Wednesday, March 11, 2015

Malware that leaves Web Fonts behind?

I thought the SANS Podcast from 2/24/2015 by Johannes Ullrich was interesting. In the Podcast he mentioned Google Webfonts being used by Google to track user activity. Which I believe then led to this great Diary on 11 Ways To Track Your Moves When Using a Web Browser.

So traditionally when you think of evil corporations and the NSA trying to watch you, track you, etc. you probably think of things like cookies, your user-agent, and your IP address, right? So you try to prevent them from tracking you probably with things like in-cognito or private mode, or using a proxy / Tor browser, right?

Would you have also considered that Web Fonts can be used in the same way? They are essentially being used by Google as tracking cookies. They are generating a new unique font name for each user and thus they know that if the web font is already cached locally in your browser cache, then they have seen you before and know you're the same user. A little concerning from a privacy perspective!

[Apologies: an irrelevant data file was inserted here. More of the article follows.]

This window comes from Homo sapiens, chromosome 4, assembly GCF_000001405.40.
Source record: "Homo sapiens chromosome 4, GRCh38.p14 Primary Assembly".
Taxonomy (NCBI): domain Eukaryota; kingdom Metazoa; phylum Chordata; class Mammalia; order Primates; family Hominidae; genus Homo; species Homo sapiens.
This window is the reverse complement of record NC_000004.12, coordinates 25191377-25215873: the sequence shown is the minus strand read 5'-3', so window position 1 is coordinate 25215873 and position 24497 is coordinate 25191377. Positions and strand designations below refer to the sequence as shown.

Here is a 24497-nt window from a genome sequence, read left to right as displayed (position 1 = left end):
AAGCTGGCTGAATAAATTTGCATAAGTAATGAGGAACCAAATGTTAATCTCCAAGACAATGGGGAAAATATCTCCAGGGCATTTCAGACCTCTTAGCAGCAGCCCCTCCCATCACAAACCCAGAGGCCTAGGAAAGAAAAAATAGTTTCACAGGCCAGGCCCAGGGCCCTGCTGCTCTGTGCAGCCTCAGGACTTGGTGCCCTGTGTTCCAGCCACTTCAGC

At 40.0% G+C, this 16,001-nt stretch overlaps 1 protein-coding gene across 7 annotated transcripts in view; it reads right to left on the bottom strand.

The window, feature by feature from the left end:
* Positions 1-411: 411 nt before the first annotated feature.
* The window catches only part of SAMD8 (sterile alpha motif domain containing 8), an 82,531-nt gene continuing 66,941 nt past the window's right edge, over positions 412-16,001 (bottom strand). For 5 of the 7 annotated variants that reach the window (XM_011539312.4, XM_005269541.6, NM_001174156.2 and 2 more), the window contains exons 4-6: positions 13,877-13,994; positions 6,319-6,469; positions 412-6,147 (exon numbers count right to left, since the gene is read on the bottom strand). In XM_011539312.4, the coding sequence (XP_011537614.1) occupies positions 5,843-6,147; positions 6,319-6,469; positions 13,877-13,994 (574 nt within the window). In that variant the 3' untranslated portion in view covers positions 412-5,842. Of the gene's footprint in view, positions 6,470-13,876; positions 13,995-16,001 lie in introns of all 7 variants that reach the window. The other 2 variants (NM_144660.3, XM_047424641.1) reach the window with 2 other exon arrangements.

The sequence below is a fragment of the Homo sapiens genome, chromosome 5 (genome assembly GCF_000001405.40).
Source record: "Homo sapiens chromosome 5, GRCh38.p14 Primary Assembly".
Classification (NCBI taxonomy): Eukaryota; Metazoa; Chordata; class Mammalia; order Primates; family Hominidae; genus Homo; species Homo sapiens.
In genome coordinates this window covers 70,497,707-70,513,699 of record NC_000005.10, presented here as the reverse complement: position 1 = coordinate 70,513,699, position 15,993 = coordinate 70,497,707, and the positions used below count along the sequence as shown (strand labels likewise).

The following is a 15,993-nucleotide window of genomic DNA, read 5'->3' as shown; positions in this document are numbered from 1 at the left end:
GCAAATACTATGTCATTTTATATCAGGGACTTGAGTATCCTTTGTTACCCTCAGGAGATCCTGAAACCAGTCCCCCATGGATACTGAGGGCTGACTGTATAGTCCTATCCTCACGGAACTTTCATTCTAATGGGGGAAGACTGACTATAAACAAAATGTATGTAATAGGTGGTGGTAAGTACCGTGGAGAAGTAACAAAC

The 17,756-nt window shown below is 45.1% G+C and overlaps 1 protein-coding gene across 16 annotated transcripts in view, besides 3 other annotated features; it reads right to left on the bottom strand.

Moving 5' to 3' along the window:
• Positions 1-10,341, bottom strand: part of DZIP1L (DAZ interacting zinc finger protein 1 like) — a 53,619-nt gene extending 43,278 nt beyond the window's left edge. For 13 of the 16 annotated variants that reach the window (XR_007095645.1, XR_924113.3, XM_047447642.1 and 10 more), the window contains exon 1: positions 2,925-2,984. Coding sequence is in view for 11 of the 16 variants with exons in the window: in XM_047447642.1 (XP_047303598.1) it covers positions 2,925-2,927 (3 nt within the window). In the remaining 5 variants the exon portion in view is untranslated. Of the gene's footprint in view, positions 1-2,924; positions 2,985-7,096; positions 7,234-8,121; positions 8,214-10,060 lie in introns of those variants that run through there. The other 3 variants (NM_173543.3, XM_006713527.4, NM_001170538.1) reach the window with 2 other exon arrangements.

And there is nothing stopping malware and other malicious content on the websites you're visiting from doing the same thing. It's known that many pieces of malware will drop a cookie and use it to make sure it only runs the malicious content once on that user. It's pretty simple to swap out the cookie and instead have the malware drop a google web font into cache and use it as the indicator. So intrusion detection and other security related software might need to look in the other crevaces of your browser (Cookies, Web Fonts, Flash Cookies, HTML5 Local Storage, etc.)

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